Do bees and butterflies like onions?

9 August 2013

There are quite a few ornamental plants in the onion family which attract bees and butterflies, usually called alliums. These come mainly in shades of pink, purple and white, and with a range of flower head sizes. The attraction for insects is that there are a large number of flowers all together in one flower head, meaning they don’t have to travel far to find the next sip of nectar.

The one I’ve got out at the moment – it’s going over, but still attracting the bees – is one known by several common names, including round-headed leek, round-headed garlic, and ball-head onion, but it’s Latin name is allium sphaerocephalon. It is  useful for being later flowering than most, and is cheap to buy and easy to grow. I’ve seen a Peacock butterfly on it a few times recently, but it is mainly drawing the bees.

Bees on allium sphaerocephalon.

Bees on allium sphaerocephalon.

I think the pair on the left are white-tailed bumblebees. There are two different bees on the allium in the right-hand photo; the one at the top look like a red-tailed bumblebee; the other one is something else! Either a honey bee or a solitary bee, I guess – do send me a comment if you can identify it.

Most alliums are out a bit early in the year for there to be a large number of butterflies around, but back in 2009 we had a large influx of Painted Ladies in May.

Painted Ladies on alliums

Painted Ladies on alliums

The one on the left is on allium christophii (I think!) – they have huge flower heads, especially in relation to their height, which is only around 12″ (30cm); actually, I think they are a bit out of proportion and I won’t plant any more, but they do make very impressive seedheads. The butterfly wasn’t complaining, anyway: it spent ages working its way across and round this head of flowers. The Painted Lady on the right is on an allium you might well have in the garden: allium schoenoprasum, better known as chives. If you look at the two photos, the only real difference between the flowers is how many there are on the head and how open the petals are, other than that, you can easily see they are related.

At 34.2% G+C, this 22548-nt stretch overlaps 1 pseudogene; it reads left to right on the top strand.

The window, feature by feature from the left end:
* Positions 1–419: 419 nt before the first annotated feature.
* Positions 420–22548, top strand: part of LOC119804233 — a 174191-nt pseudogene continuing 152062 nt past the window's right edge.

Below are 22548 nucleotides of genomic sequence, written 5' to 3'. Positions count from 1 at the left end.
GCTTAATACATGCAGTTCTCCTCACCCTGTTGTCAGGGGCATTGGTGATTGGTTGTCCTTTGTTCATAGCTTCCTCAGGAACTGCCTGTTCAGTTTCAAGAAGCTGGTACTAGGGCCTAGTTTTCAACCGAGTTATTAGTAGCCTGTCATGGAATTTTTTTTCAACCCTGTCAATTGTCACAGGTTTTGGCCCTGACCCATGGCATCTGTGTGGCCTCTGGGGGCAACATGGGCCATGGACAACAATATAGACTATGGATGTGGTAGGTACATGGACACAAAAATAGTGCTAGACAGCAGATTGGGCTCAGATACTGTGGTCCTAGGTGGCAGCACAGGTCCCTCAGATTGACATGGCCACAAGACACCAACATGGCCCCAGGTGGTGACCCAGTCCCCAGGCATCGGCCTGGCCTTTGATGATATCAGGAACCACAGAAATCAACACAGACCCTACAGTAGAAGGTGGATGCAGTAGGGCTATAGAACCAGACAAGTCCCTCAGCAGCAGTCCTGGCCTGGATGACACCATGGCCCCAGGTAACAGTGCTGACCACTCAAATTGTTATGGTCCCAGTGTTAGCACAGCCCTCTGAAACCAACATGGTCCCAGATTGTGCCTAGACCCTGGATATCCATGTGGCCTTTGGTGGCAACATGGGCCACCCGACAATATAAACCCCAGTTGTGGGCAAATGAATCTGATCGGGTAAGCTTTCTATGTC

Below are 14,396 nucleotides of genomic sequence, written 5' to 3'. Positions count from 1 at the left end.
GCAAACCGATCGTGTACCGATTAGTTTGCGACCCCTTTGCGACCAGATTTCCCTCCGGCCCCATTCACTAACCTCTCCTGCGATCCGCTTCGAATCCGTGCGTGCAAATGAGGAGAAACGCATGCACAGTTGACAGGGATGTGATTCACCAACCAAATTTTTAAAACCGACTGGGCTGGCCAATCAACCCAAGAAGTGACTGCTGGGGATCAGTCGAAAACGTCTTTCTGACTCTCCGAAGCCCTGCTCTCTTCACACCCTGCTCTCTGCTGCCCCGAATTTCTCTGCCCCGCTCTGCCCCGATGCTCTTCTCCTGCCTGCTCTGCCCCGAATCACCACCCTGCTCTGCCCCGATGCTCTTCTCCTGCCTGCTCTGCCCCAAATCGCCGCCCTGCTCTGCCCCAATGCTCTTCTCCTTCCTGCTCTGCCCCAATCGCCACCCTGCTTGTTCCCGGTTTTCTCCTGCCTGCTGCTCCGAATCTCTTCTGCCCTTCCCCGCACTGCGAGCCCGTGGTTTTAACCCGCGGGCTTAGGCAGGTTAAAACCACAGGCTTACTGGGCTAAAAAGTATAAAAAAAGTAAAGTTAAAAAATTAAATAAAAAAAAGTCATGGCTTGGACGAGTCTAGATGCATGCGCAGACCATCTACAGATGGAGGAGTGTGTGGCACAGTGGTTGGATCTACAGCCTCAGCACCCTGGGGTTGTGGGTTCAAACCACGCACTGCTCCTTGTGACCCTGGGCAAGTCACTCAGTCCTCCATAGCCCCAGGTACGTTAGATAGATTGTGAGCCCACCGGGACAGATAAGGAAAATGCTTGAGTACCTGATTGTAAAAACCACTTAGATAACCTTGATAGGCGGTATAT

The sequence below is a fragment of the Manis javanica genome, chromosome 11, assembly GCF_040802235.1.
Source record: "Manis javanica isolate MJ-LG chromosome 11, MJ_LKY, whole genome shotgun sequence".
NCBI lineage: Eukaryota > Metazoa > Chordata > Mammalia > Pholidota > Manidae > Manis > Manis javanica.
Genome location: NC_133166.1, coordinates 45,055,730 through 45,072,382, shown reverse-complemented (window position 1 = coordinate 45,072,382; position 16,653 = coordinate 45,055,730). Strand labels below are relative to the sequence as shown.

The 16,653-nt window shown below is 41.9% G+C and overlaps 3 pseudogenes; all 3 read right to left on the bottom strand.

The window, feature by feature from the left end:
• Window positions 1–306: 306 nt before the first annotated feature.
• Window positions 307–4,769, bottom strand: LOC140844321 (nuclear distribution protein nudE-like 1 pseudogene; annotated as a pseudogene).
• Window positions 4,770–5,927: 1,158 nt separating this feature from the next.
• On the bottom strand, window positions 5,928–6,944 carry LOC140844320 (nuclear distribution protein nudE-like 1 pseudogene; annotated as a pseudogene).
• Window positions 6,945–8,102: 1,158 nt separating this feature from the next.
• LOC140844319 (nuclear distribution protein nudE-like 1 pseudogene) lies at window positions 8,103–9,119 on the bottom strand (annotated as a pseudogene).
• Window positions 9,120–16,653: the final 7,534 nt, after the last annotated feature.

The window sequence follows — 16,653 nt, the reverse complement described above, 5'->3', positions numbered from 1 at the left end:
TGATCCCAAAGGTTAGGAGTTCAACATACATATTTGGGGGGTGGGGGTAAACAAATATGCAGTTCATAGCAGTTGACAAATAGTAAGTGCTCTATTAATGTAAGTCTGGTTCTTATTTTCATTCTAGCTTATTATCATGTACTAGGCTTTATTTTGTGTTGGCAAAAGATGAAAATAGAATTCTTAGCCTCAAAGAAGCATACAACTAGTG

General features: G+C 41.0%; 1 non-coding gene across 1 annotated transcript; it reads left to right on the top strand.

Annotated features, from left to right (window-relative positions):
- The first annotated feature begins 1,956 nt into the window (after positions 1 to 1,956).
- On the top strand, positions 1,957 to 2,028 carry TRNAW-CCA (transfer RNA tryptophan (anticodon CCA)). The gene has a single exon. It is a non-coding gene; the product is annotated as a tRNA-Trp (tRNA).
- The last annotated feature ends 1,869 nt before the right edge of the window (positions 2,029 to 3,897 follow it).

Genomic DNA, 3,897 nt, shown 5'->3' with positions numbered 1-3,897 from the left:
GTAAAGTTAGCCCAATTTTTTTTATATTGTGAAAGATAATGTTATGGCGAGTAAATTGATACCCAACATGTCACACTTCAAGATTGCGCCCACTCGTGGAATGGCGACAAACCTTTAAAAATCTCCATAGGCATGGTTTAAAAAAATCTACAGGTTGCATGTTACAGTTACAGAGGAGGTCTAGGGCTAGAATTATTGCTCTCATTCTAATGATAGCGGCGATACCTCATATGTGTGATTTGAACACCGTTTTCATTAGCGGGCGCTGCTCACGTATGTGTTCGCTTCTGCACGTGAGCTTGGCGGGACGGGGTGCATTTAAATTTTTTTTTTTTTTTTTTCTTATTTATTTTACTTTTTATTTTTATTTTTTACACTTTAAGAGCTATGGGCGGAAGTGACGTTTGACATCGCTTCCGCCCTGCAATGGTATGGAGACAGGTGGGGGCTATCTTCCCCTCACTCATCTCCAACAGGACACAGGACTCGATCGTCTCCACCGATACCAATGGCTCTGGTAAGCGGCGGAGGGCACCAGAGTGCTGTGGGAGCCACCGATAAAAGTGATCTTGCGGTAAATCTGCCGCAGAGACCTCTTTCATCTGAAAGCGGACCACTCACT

So my answer to the question in the title of this post: “Do bees and butterflies like onions?” seems to be yes! But one question for the bee keepers among you: does nectaring on alliums produce onion-flavoured honey? Don’t think I’d fancy that on my toast.


Leave a Reply

Fill in your details below or click an icon to log in: Logo

You are commenting using your account. Log Out / Change )

Twitter picture

You are commenting using your Twitter account. Log Out / Change )

Facebook photo

You are commenting using your Facebook account. Log Out / Change )

Google+ photo

You are commenting using your Google+ account. Log Out / Change )

Connecting to %s

%d bloggers like this: